- some weeks later, this past weekend hit up a lovely renegade with Havocsound peeps, 5lowershoppers, and some friendly faces from new york who were in town! Out on the water.. late at night .. they trucked the little sound system out there again. Highlights were the live set with Nic Fit and SOUR, on the crazy sound-making-think with all the lights and cables. It looks like an oldstyle telephone switchboard.
Usually they are more techno than I like, but this time they kept breaking it up- there were even some basslines! I was happy. Plus it was warm and the ravers' glowsticks made it easier to see. (there was also all this hightech glowing action that made me feel very lo-fi. When I was a raver, all we had were wood and rocks.
Wednesday, October 25, 2006
Monday, October 16, 2006
And hey, homo or no homo, if you liked boys, whoever you are, you'd like a lot of the hardcore scene. Not to forget: big up the ladies who held up the hardcore scene on all ends. That world was flawed but brilliant. like everyone we love.
there are a few mements I regret missing, through distance in time or location.
Not seeing Bad Brains Live at CBGB was one of them. Here's the ENTIRE show from 1982 online, or you can buy it here from amazon.
Wednesday, October 11, 2006
I read Direland pretty regularly for updates on the world outside the US, particularly in terms of gay rights. He doesn't write much about music, normally. But a few days ago he republished a piece he wrote about the new Head of J-FLAG (the Jamaica GLBT group) who received an awared from Human Rights Watch and the Canadian HIV/AIDS Legal Network.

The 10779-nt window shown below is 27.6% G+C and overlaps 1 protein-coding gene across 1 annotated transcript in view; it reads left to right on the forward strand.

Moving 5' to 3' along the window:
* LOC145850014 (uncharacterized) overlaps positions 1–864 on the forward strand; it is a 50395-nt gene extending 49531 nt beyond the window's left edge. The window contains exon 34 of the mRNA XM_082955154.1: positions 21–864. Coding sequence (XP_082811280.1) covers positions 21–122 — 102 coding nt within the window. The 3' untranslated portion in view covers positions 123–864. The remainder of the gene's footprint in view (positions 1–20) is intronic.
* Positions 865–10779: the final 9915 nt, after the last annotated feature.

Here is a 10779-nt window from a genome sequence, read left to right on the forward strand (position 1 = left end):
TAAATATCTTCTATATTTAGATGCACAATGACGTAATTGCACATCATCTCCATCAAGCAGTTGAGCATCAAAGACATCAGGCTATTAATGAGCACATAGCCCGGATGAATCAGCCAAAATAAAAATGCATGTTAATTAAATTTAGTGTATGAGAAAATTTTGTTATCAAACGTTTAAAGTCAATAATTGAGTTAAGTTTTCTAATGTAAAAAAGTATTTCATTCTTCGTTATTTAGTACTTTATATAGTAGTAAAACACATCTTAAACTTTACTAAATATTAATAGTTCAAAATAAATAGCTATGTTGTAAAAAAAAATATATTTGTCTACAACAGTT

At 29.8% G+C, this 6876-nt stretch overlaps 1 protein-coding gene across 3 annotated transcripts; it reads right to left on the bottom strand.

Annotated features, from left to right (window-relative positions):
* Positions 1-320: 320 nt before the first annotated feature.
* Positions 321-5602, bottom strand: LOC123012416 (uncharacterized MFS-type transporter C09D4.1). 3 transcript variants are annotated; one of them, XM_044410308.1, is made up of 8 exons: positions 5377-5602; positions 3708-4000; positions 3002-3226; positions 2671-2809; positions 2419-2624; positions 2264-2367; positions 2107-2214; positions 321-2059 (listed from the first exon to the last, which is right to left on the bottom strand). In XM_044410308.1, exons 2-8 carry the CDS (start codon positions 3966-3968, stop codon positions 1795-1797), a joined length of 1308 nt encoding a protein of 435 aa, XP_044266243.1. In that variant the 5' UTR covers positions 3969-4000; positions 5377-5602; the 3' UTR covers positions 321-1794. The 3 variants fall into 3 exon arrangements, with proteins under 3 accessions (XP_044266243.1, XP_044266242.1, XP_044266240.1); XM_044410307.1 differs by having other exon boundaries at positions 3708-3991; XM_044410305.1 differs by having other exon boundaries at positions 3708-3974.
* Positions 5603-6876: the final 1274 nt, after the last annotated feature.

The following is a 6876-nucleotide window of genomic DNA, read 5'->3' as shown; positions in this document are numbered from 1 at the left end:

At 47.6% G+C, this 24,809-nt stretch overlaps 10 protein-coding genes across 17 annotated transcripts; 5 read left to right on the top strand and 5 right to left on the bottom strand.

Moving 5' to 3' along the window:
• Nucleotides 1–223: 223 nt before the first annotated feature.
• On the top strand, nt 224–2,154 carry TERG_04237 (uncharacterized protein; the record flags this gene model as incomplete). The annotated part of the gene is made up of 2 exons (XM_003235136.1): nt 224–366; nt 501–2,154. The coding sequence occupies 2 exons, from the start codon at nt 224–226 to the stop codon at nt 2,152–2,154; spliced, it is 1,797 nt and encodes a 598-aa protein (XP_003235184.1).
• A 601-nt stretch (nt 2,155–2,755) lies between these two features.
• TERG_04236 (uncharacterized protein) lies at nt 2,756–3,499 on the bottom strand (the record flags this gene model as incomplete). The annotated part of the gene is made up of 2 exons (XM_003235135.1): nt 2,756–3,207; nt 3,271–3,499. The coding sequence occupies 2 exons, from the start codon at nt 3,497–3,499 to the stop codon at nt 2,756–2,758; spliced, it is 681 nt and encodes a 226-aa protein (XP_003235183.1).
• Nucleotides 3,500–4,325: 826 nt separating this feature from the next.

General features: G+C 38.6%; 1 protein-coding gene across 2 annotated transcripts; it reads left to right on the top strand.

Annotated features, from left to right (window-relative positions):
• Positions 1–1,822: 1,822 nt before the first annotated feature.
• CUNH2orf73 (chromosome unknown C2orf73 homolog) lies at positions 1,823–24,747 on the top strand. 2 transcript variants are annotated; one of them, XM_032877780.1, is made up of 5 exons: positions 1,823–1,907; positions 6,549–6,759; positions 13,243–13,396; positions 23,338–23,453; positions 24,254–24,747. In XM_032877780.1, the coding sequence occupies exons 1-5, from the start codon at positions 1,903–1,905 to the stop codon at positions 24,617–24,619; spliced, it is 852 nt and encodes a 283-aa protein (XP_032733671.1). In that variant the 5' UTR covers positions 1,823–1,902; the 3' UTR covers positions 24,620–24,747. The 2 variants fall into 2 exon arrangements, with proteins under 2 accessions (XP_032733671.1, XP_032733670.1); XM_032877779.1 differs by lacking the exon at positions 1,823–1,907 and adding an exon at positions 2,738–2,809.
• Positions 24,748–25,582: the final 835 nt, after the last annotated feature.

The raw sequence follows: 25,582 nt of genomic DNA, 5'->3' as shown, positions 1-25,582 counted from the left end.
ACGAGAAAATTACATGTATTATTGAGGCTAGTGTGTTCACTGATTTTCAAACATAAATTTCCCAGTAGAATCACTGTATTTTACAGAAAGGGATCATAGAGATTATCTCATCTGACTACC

One section stood out to me, a description of the scene after Williamson's death by a Human Rights Watch observer - highlighting the power of music to express, reinforce, and validate certain behavior (even if the lyrics are also used metaphorically, at home and abroad, Brian Williamson is not a metaphor).
"Gareth Williams spoke to Gay City News from Montreal, where he had gone last week to receive the International Award for Action on HIV/AIDS and Human Rights given jointly every year by Human Rights Watch and the Canadian HIV/AIDS Legal Network. Rebecca Schleifer of Human Rights Watch’s HIV/AIDS program said that Williams was given the award because, “Against enormous odds and at great risk to his own physical safety, Williams has been a courageous campaigner against human rights violations targeting lesbians, gay men, and HIV-positive Jamaicans.”
“Williams” is the gay activist’s organizational pseudonym, necessitated by the fact that his predecessor as J-FLAG’s leader, Brian Williamson, was brutally murdered in his home at the age of 59 in June, 2004 by anti-gay thugs, who mutilated his body with multiple stab wounds. A Human Rights Watch researcher witnessed a joyous crowd that gathered outside Williamson‘s house to celebrate the murder. A smiling man called out, “Battyman he get killed!” (“Battyman” and “batty-bwoy” are Jamaican patois for “faggot”.) Many others celebrated Williamson’s murder, laughing and calling out, “let’s get them one at a time,” “that’s what you get for sin,” “let’s kill all of them.” Some sang “Boom bye bye" ... "
I know I know that it's not only in Jamaica (heck I read fricking Direland every week on Poland, Iran, USA, etc etc), I see all over the place things like this happen.
--standard disclaimer for those into reggae---